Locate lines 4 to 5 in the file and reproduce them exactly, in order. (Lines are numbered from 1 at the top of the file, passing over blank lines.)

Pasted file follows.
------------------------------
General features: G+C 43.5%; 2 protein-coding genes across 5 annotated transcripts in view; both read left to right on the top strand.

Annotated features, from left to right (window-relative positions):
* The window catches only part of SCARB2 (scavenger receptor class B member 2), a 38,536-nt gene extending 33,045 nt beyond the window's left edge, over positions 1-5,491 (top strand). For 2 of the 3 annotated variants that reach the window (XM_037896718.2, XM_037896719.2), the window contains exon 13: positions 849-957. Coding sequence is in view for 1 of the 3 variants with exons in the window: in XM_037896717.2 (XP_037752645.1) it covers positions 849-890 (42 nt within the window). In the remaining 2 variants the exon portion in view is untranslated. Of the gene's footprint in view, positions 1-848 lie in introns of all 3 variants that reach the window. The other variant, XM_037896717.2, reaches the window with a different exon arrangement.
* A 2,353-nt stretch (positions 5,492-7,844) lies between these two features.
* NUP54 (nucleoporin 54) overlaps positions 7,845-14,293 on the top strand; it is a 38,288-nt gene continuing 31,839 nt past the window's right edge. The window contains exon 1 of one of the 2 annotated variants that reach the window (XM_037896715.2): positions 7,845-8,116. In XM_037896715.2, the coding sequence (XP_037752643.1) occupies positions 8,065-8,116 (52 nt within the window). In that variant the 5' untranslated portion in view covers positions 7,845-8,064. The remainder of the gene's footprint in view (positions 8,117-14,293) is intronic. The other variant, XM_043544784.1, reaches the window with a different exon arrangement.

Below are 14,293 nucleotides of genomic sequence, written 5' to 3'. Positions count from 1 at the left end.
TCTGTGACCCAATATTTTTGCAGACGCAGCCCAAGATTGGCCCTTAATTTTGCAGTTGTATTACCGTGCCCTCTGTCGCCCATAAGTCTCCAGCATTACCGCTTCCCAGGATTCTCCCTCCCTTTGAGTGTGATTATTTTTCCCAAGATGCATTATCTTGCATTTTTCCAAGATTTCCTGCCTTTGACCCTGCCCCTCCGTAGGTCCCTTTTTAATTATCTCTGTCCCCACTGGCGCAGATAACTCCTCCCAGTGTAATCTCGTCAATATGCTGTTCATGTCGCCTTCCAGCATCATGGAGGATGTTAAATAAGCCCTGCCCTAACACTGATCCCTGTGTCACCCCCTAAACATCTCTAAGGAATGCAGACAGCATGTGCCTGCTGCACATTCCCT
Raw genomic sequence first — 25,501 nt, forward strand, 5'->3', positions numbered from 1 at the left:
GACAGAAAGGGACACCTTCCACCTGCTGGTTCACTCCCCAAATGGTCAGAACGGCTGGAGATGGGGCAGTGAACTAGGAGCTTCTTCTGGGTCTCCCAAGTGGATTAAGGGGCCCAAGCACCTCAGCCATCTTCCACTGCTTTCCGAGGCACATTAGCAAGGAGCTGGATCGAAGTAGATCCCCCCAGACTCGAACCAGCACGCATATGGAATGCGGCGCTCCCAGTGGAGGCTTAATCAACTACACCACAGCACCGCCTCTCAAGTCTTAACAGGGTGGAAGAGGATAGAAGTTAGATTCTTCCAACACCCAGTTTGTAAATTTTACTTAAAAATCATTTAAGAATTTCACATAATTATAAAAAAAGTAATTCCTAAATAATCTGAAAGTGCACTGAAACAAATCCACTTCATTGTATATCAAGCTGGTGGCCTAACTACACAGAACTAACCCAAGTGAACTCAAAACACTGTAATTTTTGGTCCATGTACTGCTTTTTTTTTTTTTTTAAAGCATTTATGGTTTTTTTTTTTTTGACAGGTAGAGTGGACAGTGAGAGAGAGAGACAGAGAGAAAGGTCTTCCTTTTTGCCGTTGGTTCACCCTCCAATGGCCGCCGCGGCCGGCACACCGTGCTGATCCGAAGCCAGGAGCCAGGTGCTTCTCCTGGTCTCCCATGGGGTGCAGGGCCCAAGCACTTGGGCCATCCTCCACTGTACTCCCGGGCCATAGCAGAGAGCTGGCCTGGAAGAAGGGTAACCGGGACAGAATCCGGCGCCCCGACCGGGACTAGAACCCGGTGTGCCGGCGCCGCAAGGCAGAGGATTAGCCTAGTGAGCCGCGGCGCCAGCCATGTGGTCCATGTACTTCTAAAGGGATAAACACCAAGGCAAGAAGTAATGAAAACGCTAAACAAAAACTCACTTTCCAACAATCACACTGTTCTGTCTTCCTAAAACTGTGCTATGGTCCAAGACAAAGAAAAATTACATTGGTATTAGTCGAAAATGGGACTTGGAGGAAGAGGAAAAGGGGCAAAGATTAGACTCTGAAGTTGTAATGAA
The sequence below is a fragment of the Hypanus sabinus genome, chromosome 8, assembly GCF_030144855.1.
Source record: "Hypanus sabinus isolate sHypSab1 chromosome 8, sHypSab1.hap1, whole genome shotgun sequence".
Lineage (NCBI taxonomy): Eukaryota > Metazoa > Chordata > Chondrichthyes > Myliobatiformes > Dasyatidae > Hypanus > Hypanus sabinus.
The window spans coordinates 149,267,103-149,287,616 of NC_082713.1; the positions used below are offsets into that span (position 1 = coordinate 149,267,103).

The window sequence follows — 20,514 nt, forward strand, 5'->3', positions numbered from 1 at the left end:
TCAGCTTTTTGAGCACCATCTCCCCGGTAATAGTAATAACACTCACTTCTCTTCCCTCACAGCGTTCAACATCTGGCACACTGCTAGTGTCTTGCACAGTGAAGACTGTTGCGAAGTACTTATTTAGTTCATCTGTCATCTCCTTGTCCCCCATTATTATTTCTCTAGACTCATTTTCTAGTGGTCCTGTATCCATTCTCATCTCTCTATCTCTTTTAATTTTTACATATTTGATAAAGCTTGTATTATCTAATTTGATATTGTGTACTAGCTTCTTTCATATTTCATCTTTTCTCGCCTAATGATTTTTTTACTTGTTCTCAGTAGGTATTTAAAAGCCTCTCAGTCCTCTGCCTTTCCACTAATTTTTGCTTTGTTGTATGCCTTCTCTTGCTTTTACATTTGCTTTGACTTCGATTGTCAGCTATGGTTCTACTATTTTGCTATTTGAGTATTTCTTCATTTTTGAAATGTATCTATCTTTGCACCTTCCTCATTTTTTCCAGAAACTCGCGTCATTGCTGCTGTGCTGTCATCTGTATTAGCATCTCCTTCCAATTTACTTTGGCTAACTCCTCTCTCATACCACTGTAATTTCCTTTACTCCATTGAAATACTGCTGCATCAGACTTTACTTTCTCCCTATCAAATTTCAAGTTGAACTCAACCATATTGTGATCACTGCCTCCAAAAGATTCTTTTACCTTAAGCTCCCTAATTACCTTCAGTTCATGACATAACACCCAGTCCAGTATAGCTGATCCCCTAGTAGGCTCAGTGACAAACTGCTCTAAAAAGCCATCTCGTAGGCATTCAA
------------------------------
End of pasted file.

* A 2,353-nt stretch (positions 5,492-7,844) lies between these two features.
* NUP54 (nucleoporin 54) overlaps positions 7,845-14,293 on the top strand; it is a 38,288-nt gene continuing 31,839 nt past the window's right edge. The window contains exon 1 of one of the 2 annotated variants that reach the window (XM_037896715.2): positions 7,845-8,116. In XM_037896715.2, the coding sequence (XP_037752643.1) occupies positions 8,065-8,116 (52 nt within the window). In that variant the 5' untranslated portion in view covers positions 7,845-8,064. The remainder of the gene's footprint in view (positions 8,117-14,293) is intronic. The other variant, XM_043544784.1, reaches the window with a different exon arrangement.